The president has called for a ‘month of action’ to keep Congress focused on infrastructure, police reform and voting rights before the summer slowdown descends on Washington.
President Joe Biden has been in the White House for 4 1/2 months – or less than a tenth of the length of one term in office. And in Washington, that means the president doesn’t have much time to cajole Congress to move on his agenda before a common summer slowdown kills legislative talks that have barely begun.
June, Biden said this week about both voting rights and vaccinations, must be a “month of action.” He wants a massive infrastructure bill (though he has scaled back his ask), a policing reform bill, movement on another big-ticket domestic spending bill and a 70% adult vaccination rate so the nation can declare independence from the pandemic by July 4.
And with more and more GOP-run states moving aggressively to make it harder for people to vote, Biden is upping the pressure on Congress to act on a national voting rights bill – one that could determine whether or not Biden has any chance at all of enjoying the support of even one Democratic-controlled chamber of Congress after the midterm elections.
Biden has been meeting with lawmakers in both parties in search of a compromise on his $1.7 trillion infrastructure package – trimmed down from an original $2.2 trillion – and has refused to add his voice to those who think Senate Democrats should eliminate the filibuster to approve his agenda on pure party-line votes. Biden met one-on-one with GOP Sen. Shelley Moore Capito of West Virginia on Wednesday and is scheduled to connect with her again on Friday, suggesting he still has hope for a bipartisan solution.
But the president’s frustration was apparent this week, as he implored Congress to pass the John Lewis Voting Rights Act and – uncharacteristically for a man who stands nostalgically in support of a more collegial Senate – called out two Democratic lawmakers who have been blocking the way of ending the filibuster.
“I hear all the folks on TV saying, ‘Why doesn’t Biden get this done?’ Well, Biden only has a majority, effectively, of four votes in the House and a tie in the Senate, with two members of the Senate who vote more with my Republican friends,” Biden said in Tulsa, Oklahoma, during a speech commemorating the race massacre there in 1921. “But we’re not giving up.”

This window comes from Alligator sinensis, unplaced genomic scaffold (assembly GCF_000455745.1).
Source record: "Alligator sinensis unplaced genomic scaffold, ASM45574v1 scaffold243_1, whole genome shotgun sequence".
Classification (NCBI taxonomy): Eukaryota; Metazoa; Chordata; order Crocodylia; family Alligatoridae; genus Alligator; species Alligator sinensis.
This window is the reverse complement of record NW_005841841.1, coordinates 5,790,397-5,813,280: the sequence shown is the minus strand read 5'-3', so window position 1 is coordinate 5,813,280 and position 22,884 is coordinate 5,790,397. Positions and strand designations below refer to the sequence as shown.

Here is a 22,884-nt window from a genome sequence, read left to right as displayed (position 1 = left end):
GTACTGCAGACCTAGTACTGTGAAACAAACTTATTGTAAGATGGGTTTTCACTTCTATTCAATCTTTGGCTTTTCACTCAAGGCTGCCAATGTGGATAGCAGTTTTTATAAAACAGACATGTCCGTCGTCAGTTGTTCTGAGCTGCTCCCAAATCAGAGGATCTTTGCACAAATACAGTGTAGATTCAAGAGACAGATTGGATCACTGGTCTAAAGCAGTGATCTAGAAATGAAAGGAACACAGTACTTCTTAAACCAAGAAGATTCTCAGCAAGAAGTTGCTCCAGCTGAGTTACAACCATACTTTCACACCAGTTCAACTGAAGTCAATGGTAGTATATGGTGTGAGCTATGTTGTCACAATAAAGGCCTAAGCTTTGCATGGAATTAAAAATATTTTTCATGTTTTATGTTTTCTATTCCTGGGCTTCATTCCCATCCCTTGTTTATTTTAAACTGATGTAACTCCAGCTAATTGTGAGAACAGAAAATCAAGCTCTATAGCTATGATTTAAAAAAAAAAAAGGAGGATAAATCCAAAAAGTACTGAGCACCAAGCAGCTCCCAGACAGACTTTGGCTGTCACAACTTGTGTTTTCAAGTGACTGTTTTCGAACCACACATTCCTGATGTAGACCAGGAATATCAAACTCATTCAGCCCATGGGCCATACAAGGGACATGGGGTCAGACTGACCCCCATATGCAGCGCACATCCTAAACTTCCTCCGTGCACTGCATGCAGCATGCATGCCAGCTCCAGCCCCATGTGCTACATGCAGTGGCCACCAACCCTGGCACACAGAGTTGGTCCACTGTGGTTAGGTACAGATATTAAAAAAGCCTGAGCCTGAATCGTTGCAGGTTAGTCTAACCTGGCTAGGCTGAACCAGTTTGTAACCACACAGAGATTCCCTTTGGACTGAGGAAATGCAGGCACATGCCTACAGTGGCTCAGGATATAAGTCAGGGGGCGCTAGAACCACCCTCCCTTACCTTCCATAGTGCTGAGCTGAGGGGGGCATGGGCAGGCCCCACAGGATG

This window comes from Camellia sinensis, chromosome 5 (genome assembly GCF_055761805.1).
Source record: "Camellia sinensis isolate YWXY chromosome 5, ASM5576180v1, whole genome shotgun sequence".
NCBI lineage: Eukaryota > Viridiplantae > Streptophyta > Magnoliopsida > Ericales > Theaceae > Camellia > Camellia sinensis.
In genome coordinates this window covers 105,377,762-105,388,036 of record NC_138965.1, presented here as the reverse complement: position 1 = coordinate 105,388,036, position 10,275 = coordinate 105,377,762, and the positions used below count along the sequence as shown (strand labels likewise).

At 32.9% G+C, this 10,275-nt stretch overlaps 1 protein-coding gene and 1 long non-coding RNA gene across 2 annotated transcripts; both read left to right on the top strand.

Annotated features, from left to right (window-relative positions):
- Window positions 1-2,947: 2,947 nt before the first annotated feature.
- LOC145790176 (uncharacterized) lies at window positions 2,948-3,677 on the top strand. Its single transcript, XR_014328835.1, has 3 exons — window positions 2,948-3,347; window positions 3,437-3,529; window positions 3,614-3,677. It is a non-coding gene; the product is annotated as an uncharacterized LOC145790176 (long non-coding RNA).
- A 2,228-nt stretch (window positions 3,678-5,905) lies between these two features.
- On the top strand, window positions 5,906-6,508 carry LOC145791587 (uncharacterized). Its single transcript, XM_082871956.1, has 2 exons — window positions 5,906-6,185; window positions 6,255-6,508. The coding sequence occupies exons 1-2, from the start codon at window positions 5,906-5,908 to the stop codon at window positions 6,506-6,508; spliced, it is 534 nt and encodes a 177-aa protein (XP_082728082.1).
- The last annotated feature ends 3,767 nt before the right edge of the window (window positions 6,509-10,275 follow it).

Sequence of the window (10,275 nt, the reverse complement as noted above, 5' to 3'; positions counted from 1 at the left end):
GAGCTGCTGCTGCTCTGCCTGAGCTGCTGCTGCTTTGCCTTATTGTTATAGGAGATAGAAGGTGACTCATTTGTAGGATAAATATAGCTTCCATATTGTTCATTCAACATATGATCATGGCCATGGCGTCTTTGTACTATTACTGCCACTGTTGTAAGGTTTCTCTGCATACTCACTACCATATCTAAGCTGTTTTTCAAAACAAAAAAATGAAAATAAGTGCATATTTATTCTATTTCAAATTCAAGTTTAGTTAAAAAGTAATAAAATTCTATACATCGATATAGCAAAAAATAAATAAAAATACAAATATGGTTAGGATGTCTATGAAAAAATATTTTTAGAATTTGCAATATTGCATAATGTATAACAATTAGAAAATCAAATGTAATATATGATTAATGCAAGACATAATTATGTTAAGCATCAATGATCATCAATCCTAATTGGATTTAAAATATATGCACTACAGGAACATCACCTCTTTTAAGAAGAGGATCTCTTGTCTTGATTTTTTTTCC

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He didn’t name names, but it was clear who Biden had in mind: Sen. Joe Manchin of West Virginia and Sen. Kyrsten Sinema of Arizona. Both Democrats, in fact, have voted for Biden’s agenda consistently since he took office. So was Biden talking about the duo’s opposition to killing the filibuster? Nope, White House press secretary Jen Psaki (sort of) said this week, noting Biden’s position on the filibuster had not changed and suggesting he was just talking about what people on TV said about Biden’s legislative success count.
But Biden’s remarks had a not-so-subtle message: Instead of endorsing the narrative that has Manchin and Sinema as critical swing votes, earning them wooing and attention, Biden singled them out as being part of the problem. There were no threats, no vitriolic insults common from Biden’s predecessor about people who were not sufficiently helpful. But it was a very public signal that Biden isn’t happy with them and that they could end up being blamed if the Democratic agenda is not enacted.
With the clock ticking, Biden’s options are narrowing. He could ask Congress to attach the infrastructure bill to a measure called “budget reconciliation” that cannot be filibustered. But it’s not clear whether the 2021 reconciliation bill, which Congress used to pass the $1.9 trillion COVID-19 relief bill, could be employed again for the infrastructure bill or whether Democrats would need to use the 2022 budget reconciliation bill as a vehicle.